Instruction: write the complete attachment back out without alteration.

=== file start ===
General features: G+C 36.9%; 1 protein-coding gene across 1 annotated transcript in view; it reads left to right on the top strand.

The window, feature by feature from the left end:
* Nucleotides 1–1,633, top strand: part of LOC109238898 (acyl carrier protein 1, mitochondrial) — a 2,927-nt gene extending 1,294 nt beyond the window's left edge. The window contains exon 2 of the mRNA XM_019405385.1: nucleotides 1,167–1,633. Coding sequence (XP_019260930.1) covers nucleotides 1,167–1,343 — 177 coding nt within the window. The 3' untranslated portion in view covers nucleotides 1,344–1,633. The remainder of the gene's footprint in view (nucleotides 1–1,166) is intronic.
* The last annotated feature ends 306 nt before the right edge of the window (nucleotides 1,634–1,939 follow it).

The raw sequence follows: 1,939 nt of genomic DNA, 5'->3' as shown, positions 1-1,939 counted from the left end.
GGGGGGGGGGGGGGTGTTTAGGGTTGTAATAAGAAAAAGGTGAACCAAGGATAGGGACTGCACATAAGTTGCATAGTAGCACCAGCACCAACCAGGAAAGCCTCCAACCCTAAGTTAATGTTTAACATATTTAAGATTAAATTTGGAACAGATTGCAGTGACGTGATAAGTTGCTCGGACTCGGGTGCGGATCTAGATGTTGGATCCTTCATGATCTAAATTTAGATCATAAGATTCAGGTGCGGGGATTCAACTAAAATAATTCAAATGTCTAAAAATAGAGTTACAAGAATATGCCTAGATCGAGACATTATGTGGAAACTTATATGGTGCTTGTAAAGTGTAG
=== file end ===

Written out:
General features: G+C 36.9%; 1 protein-coding gene across 1 annotated transcript in view; it reads left to right on the top strand.

The window, feature by feature from the left end:
* Nucleotides 1–1,633, top strand: part of LOC109238898 (acyl carrier protein 1, mitochondrial) — a 2,927-nt gene extending 1,294 nt beyond the window's left edge. The window contains exon 2 of the mRNA XM_019405385.1: nucleotides 1,167–1,633. Coding sequence (XP_019260930.1) covers nucleotides 1,167–1,343 — 177 coding nt within the window. The 3' untranslated portion in view covers nucleotides 1,344–1,633. The remainder of the gene's footprint in view (nucleotides 1–1,166) is intronic.
* The last annotated feature ends 306 nt before the right edge of the window (nucleotides 1,634–1,939 follow it).

The raw sequence follows: 1,939 nt of genomic DNA, 5'->3' as shown, positions 1-1,939 counted from the left end.
GGGGGGGGGGGGGGTGTTTAGGGTTGTAATAAGAAAAAGGTGAACCAAGGATAGGGACTGCACATAAGTTGCATAGTAGCACCAGCACCAACCAGGAAAGCCTCCAACCCTAAGTTAATGTTTAACATATTTAAGATTAAATTTGGAACAGATTGCAGTGACGTGATAAGTTGCTCGGACTCGGGTGCGGATCTAGATGTTGGATCCTTCATGATCTAAATTTAGATCATAAGATTCAGGTGCGGGGATTCAACTAAAATAATTCAAATGTCTAAAAATAGAGTTACAAGAATATGCCTAGATCGAGACATTATGTGGAAACTTATATGGTGCTTGTAAAGTGTAG